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|Ab urbe condita||2326|
|Balinese saka calendar||1494–1495|
|English Regnal year||15 Eliz. 1 – 16 Eliz. 1|
|Chinese calendar||壬申年 (Water Monkey)|
4269 or 4209
— to —
癸酉年 (Water Rooster)
4270 or 4210
|- Vikram Samvat||1629–1630|
|- Shaka Samvat||1494–1495|
|- Kali Yuga||4673–4674|
|Japanese calendar||Genki 4 / Tenshō 1|
|Minguo calendar||339 before ROC|
|Thai solar calendar||2115–2116|
1699 or 1318 or 546
— to —
1700 or 1319 or 547
|Wikimedia Commons has media related to 1573.|
- January 25 – Battle of Mikatagahara in Japan: Takeda Shingen defeats Tokugawa Ieyasu.
- January 28
- February–March – The siege of Noda Castle takes place in Japan.
- March 7 – The Ottoman–Venetian War (1570–1573) is ended by a peace treaty, confirming the transfer of control of Cyprus from the Republic of Venice to the Ottoman Empire, and also confirming Turkish occupation of the more fertile region of Dalmatia.
- May 11–16 – The Duke of Anjou is elected to the throne of the Polish–Lithuanian Commonwealth by the Polish nobility.
- May 26 – Battle of Haarlemmermeer: Geuzen ships, attempting to break the siege of Haarlem, are defeated by a combined Spanish and Amsterdam fleet.
- July 6 – Córdoba, in the Viceroyalty of Peru, is founded by Jerónimo Luis de Cabrera.
- July 12 – Siege of Haarlem: Spanish forces under the Duke of Alva capture Haarlem, after a seven-month siege.
- July – The Edict of Boulogne is signed by Charles IX of France, granting limited rights to Huguenots, and ending the Fourth War of Religion in France.
- August – Alva begins to besiege Alkmaar in North Holland.
- August 27 – Oda Nobunaga drives the 15th Ashikaga shōgun Ashikaga Yoshiaki out of Kyoto, effectively destroying the Ashikaga shogunate, and historically ending the Muromachi and Sengoku periods. The Azuchi–Momoyama period of Japan begins.
- September 8–16 – Siege of Hikida Castle and siege of Ichijōdani Castle in Japan: The Asakura clan is eliminated by Oda Nobunaga.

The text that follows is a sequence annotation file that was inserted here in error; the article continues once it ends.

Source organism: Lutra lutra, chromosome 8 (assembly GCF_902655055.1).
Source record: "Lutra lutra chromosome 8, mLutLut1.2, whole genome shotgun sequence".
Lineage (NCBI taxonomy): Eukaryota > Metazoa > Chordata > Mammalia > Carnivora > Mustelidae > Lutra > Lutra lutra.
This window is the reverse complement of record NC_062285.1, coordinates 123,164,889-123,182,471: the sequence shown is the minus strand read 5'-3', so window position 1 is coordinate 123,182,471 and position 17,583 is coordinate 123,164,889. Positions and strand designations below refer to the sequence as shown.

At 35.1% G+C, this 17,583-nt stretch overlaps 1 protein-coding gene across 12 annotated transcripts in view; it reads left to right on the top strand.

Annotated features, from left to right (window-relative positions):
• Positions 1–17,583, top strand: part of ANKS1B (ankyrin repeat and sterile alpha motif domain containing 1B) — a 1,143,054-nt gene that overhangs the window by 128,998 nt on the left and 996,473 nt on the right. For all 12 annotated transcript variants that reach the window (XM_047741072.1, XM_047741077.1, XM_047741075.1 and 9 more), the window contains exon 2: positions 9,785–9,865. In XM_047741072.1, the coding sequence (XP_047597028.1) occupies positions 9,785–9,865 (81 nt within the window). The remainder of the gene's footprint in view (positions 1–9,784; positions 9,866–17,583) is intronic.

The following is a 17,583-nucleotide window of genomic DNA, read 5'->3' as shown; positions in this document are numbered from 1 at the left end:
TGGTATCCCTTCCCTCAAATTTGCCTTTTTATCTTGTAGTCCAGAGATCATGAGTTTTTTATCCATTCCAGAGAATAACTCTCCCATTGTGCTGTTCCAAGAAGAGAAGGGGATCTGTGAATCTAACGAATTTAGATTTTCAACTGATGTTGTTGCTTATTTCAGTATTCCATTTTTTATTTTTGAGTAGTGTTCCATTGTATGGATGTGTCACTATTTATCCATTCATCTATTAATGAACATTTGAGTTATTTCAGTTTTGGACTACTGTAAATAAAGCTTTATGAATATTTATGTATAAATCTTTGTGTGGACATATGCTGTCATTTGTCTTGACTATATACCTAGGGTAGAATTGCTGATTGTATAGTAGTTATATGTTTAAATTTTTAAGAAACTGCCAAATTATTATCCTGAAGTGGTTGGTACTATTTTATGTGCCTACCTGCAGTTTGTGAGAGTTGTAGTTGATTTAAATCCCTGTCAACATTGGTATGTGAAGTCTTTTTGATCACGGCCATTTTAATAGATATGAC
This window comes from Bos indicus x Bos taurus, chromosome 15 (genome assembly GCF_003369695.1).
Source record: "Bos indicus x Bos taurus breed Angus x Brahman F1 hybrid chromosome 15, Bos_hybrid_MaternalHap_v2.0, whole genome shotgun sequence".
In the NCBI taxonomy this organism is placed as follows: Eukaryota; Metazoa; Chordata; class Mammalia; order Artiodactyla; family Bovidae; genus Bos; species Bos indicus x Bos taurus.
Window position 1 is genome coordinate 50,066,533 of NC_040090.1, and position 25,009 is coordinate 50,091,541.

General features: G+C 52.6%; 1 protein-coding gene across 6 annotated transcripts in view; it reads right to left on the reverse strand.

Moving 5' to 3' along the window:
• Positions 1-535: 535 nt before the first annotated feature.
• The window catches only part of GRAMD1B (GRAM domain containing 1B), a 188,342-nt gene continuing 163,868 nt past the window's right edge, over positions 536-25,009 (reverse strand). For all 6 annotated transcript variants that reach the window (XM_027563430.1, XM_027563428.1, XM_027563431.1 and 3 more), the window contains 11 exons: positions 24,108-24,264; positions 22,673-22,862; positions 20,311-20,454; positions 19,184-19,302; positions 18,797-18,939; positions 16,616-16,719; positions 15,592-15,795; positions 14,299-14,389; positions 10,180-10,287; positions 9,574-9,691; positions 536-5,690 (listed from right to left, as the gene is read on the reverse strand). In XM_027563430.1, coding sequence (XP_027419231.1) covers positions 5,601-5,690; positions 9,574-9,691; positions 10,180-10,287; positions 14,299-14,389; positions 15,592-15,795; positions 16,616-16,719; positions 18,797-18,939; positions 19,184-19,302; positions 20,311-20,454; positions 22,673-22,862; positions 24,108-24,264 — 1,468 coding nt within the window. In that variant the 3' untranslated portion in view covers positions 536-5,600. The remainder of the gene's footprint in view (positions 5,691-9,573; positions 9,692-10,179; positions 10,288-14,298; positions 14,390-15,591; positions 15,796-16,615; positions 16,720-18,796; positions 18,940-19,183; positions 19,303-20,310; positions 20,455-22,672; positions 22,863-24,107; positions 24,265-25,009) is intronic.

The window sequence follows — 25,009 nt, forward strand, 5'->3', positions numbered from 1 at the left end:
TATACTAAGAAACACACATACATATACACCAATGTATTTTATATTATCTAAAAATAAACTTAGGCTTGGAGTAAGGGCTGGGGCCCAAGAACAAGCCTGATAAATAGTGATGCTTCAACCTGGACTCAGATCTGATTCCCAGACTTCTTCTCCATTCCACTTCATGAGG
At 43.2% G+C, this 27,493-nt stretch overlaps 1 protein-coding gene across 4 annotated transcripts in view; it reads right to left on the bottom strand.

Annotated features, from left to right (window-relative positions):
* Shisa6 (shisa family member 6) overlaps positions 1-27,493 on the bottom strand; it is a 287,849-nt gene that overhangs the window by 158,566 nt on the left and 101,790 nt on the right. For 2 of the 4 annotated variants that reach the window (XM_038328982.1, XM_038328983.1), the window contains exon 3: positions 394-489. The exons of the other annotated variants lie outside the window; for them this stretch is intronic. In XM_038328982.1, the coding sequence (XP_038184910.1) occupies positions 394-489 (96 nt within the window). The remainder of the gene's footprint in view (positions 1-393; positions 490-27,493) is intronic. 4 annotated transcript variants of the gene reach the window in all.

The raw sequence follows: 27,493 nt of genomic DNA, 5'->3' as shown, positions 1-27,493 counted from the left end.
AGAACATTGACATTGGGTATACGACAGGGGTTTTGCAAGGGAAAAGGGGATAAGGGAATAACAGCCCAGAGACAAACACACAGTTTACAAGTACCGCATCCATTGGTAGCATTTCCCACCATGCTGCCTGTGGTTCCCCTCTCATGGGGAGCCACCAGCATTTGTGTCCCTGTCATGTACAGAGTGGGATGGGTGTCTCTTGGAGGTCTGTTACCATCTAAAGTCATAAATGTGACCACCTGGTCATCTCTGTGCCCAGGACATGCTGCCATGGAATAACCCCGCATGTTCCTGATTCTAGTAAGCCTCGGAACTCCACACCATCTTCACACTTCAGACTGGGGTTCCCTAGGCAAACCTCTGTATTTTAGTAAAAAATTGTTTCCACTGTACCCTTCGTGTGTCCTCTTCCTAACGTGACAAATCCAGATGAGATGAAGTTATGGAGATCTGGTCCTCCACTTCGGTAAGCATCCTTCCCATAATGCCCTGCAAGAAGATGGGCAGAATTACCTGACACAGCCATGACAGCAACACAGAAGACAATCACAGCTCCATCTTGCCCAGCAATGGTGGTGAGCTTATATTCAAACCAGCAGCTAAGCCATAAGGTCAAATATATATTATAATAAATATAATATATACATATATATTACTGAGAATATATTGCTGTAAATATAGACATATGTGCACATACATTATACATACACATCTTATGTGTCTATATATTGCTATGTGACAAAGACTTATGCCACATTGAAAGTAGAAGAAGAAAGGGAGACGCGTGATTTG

- September 22–26 – Siege of Odani Castle in Japan: The Azai clan is eliminated by Oda Nobunaga.
- October 8 – The Spanish abandon the siege of the city of Alkmaar.
- November 15 – Santa Fe, Argentina, is founded by Juan de Garay.
- November – Alva resigns as Spanish Governor-General and Commander-in-Chief in the Netherlands, and is succeeded by Luis de Requesens, who attempts to pursue a more conciliatory policy.
- Sarsa Dengel, emperor of Ethiopia, defeats the Oromo in a battle near Lake Zway.
- The first Spanish galleon, laden with silver for the porcelain and silk trade with the Ming Dynasty of China, lands at Manila in the Philippines. This occasion marks the beginning of the Spanish silver trade to China, that will trump that of the Portuguese, the latter of whom acted as an intermediary between the silver mines of Japan, and the luxury items in China to be purchased with that silver. Most of the silver entering China comes from what is now Mexico, Bolivia, and Peru in the New World.
- The Luzhou Laojiao liquor is made.
- The Portuguese are expelled from the Maldives.
- Queen Elizabeth's Grammar School for Boys, Barnet, England, is formed.
- January 1 – Philippus Rovenius, Dutch priest (d. 1651)
- January 10 – Simon Marius, German astronomer (d. 1624)
- January 18 – Ambrosius Bosschaert, still life painter of the Dutch Golden Age (d. 1621)
- January 20 – Alexander, Duke of Schleswig-Holstein-Sonderburg (d. 1627)
- January 22 – Ludwig Camerarius, German politician (d. 1651)
- January 30 – Georg Friedrich, Margrave of Baden-Durlach (1604–1622) (d. 1638)
- February 28 – Elias Holl, German architect (d. 1646)
- March 12 – Agnes Hedwig of Anhalt, Abbess of Gernrode, Electress of Saxony, Duchess of Schleswig-Holstein-Sønderborg-Plön (d. 1616)
- March 24 – Giovanni Doria, Spanish noble (d. 1642)
- April 6 – Margaret of Brunswick-Lüneburg, German noble (d. 1643)
- April 12 – Jacques Bonfrère, Flemish Jesuit priest, biblical scholar (d. 1642)
- April 13 – Christina of Holstein-Gottorp, Queen of Sweden (d. 1625)
- April 17 – Maximilian I, Elector of Bavaria (d. 1651)
- April 28 – Charles de Valois, Duke of Angoulême, natural son of Charles IX of France (d. 1650)
- May 12 – Henri, Duke of Montpensier, French noble (d. 1608)
- June 12 – Robert Radclyffe, 5th Earl of Sussex, British Earl (d. 1629)
- June 16 – Andries de Witt, Grand Pensionary of Holland (d. 1637)
- June 28 – Henry Danvers, 1st Earl of Danby, English noble (d. 1643)